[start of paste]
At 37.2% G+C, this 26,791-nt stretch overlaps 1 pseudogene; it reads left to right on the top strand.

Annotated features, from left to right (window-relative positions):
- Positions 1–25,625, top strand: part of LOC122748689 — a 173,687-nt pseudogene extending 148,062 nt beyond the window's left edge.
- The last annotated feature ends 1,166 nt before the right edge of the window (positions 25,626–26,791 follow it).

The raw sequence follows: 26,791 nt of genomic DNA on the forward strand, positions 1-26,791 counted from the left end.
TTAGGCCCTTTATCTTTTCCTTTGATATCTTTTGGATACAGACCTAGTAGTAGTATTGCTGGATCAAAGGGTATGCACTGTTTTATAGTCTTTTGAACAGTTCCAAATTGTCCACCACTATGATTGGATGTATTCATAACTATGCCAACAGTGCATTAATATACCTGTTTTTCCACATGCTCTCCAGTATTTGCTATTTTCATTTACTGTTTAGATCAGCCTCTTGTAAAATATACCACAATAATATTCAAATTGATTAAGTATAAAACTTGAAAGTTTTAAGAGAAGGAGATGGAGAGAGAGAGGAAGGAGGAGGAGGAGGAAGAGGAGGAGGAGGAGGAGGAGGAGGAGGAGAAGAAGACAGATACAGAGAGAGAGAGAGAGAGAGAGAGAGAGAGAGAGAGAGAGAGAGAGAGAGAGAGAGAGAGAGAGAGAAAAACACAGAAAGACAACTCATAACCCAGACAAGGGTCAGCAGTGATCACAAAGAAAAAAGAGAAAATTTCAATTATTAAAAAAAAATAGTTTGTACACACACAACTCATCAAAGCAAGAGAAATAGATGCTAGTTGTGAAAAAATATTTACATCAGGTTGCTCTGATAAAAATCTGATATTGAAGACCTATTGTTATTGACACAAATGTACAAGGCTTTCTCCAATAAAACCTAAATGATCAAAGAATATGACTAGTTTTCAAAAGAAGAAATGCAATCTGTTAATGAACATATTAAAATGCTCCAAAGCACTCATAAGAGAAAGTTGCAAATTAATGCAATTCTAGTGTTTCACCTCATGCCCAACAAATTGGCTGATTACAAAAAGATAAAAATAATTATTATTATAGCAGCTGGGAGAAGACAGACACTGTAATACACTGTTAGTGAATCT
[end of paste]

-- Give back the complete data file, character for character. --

At 37.2% G+C, this 26,791-nt stretch overlaps 1 pseudogene; it reads left to right on the top strand.

Annotated features, from left to right (window-relative positions):
- Positions 1–25,625, top strand: part of LOC122748689 — a 173,687-nt pseudogene extending 148,062 nt beyond the window's left edge.
- The last annotated feature ends 1,166 nt before the right edge of the window (positions 25,626–26,791 follow it).

The raw sequence follows: 26,791 nt of genomic DNA on the forward strand, positions 1-26,791 counted from the left end.
TTAGGCCCTTTATCTTTTCCTTTGATATCTTTTGGATACAGACCTAGTAGTAGTATTGCTGGATCAAAGGGTATGCACTGTTTTATAGTCTTTTGAACAGTTCCAAATTGTCCACCACTATGATTGGATGTATTCATAACTATGCCAACAGTGCATTAATATACCTGTTTTTCCACATGCTCTCCAGTATTTGCTATTTTCATTTACTGTTTAGATCAGCCTCTTGTAAAATATACCACAATAATATTCAAATTGATTAAGTATAAAACTTGAAAGTTTTAAGAGAAGGAGATGGAGAGAGAGAGGAAGGAGGAGGAGGAGGAAGAGGAGGAGGAGGAGGAGGAGGAGGAGGAGAAGAAGACAGATACAGAGAGAGAGAGAGAGAGAGAGAGAGAGAGAGAGAGAGAGAGAGAGAGAGAGAGAGAGAGAGAGAGAAAAACACAGAAAGACAACTCATAACCCAGACAAGGGTCAGCAGTGATCACAAAGAAAAAAGAGAAAATTTCAATTATTAAAAAAAAATAGTTTGTACACACACAACTCATCAAAGCAAGAGAAATAGATGCTAGTTGTGAAAAAATATTTACATCAGGTTGCTCTGATAAAAATCTGATATTGAAGACCTATTGTTATTGACACAAATGTACAAGGCTTTCTCCAATAAAACCTAAATGATCAAAGAATATGACTAGTTTTCAAAAGAAGAAATGCAATCTGTTAATGAACATATTAAAATGCTCCAAAGCACTCATAAGAGAAAGTTGCAAATTAATGCAATTCTAGTGTTTCACCTCATGCCCAACAAATTGGCTGATTACAAAAAGATAAAAATAATTATTATTATAGCAGCTGGGAGAAGACAGACACTGTAATACACTGTTAGTGAATCT